April 20, 2018
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Book highlights new methods for doing battle in business

By Terri Schlichenmeyer, Special to the BDN

“ARMY OF ENTREPRENEURS” by Jennifer Prosek; Amacom, 2011, $23.00 / $26 Canada, 209 pages.

These days, it’s a battle to stay in business.

From your command post at headquarters, you see the daily skirmish as your employees go hand-to-hand with the competition. Sometimes they capture new clients and other times, they’re just not strong enough to withstand other forces. Top brass would love to have your people win, but the troops are getting tired and morale is low. Should you deploy more people, or stay the course?

In the new book “Army of Entrepreneurs” by Jennifer Prosek, you’ll learn a whole new way of doing battle in business, and this one may win the war.

To grow during a recession is an impressive feat for a business, and Jennifer Prosek’s public relations and consulting firm did just that — twice.

It started a few years after Prosek took over her firm. She began to notice that she was doing all the work at the office and her employees were missing opportunities that she could see clearly. She talked with other business owners and realized that those in other industries were seeing the same problems.

She recognized she needed to train her employees in entrepreneurial skills and she had to show them what she wanted. She created an Army of Entrepreneurs by instituting what she calls Commission for Life, which is a way for employees to increase their paychecks with one simple action. Prosek says that by giving her employees this “personal stake” in the company, morale improved, too.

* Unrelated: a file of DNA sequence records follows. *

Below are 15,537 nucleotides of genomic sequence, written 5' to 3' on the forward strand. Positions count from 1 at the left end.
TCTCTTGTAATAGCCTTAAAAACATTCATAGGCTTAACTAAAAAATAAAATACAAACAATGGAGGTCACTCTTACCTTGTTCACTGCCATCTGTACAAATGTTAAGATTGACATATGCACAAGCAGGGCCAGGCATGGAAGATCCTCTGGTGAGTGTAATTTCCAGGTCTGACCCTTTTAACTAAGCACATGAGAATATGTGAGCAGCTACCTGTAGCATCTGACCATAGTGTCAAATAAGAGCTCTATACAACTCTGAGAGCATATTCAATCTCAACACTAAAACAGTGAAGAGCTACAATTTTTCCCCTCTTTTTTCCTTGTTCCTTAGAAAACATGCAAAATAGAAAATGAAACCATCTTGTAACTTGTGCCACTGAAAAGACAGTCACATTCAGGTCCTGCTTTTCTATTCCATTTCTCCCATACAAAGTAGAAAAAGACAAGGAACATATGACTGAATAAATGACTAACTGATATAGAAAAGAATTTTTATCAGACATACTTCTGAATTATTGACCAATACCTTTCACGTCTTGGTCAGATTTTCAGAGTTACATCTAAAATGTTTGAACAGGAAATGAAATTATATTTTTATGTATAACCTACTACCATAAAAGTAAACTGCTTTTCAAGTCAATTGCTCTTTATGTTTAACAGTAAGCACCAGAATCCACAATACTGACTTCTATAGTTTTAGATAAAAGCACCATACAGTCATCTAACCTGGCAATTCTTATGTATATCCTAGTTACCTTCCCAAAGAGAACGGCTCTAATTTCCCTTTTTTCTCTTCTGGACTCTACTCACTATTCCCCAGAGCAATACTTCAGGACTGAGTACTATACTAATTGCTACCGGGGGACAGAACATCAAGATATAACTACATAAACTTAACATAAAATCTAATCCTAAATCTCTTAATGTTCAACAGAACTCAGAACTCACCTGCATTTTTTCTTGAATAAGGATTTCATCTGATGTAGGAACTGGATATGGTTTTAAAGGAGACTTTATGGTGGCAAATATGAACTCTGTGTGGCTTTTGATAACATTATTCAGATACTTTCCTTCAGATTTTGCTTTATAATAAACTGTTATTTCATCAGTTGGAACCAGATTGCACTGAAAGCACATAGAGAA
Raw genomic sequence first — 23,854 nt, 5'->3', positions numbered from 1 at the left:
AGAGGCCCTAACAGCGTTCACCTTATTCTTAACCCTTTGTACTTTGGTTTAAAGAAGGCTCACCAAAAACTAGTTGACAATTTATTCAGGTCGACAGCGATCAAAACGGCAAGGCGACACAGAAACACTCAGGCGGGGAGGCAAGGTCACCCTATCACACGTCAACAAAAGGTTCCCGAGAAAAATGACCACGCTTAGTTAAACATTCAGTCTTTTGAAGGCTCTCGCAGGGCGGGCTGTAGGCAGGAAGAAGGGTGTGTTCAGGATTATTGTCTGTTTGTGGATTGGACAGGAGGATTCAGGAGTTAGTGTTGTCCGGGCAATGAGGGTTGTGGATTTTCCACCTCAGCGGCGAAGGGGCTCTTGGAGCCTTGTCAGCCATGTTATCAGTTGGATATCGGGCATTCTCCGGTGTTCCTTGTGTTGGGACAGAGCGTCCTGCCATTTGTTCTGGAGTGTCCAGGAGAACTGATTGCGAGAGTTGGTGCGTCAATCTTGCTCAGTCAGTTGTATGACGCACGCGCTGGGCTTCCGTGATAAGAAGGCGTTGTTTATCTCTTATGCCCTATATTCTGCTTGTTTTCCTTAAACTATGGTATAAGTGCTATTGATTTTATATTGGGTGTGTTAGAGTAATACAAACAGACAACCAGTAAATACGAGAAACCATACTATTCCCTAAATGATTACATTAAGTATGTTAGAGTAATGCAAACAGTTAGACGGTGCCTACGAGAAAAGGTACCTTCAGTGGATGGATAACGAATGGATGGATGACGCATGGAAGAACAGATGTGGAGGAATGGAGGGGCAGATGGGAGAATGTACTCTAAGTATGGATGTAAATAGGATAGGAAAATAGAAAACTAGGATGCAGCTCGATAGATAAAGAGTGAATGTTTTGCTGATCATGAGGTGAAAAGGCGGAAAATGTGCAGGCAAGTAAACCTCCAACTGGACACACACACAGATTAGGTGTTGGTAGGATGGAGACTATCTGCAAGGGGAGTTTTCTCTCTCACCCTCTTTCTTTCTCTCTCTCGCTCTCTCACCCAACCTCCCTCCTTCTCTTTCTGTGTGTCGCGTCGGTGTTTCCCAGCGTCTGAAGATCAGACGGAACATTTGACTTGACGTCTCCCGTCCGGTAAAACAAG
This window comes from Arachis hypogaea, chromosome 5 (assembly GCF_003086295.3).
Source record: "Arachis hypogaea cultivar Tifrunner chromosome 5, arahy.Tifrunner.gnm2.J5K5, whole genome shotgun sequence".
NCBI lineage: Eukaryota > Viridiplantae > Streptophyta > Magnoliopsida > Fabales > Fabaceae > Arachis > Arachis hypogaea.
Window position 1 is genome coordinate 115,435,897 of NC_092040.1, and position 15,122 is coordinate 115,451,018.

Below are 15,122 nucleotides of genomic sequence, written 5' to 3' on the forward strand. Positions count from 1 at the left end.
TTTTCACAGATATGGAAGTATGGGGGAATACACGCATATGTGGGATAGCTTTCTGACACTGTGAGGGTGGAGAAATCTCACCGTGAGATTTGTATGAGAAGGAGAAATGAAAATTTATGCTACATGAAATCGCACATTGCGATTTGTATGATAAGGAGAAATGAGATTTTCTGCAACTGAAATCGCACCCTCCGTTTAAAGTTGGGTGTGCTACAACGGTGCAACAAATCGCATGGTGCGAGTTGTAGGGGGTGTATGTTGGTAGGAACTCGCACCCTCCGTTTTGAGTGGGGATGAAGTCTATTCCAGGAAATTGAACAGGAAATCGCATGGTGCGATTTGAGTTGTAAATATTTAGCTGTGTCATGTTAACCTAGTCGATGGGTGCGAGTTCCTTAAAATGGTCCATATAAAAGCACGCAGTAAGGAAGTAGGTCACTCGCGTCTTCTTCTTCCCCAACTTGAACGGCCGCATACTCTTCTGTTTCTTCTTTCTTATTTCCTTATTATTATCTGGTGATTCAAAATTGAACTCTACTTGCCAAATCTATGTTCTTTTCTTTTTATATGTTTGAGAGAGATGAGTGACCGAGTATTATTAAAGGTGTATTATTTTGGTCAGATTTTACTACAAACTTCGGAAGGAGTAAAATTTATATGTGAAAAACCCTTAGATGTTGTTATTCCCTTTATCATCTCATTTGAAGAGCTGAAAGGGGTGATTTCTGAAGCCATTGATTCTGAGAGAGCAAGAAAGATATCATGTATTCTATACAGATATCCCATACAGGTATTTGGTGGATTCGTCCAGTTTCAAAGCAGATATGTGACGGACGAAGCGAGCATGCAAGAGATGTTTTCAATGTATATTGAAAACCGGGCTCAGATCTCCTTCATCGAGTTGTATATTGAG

So how can you draft your own army?

First of all, Prosek says, create a core culture in your business. Adopt transparency in all aspects and “strive for overcommunication” because it keeps people informed and it squashes rumors.

Celebrate with your team and institute regular off-site fun. Offer cross-training, professional development and mentorship programs. Encourage autonomy and make your employees fearless in the office and out. Present rewards often. Develop zero tolerance for “deal breakers.” Use social media and employee strengths. Always be aware of talent in need of a workplace like yours (but learn to interview prospects to choose wisely). Be a good boss.

Having been on both sides of the executive desk, what’s inside “Army of Entrepreneurs” sure sounds great to me.

Think about it: Employees love autonomy and a lack of micromanaging. Bosses love that the work gets done, on time and without fuss, which makes them look great. Company owners love business growth without having to worry about a revolving employment door.

But will the AOE program work for a company of your size?

Author Jennifer Prosek says it will, and she offers ideas and tips meant both for larger corporations wanting to give this method a whirl, and for smaller companies with very few employees. Prosek backs up her information with anecdotes and quizzes to keep managers of any size business on the right track.

If you’re taking a walloping from the new economy, why not try something different by reading this book? At the very least, “Army of Entrepreneurs” will give your business a fighting chance.

The Bookworm is Terri Schlichenmeyer. She has been reading since she was 3 years old, and never goes anywhere without a book. She lives on a hill in Wisconsin with two dogs and 12,000 books.

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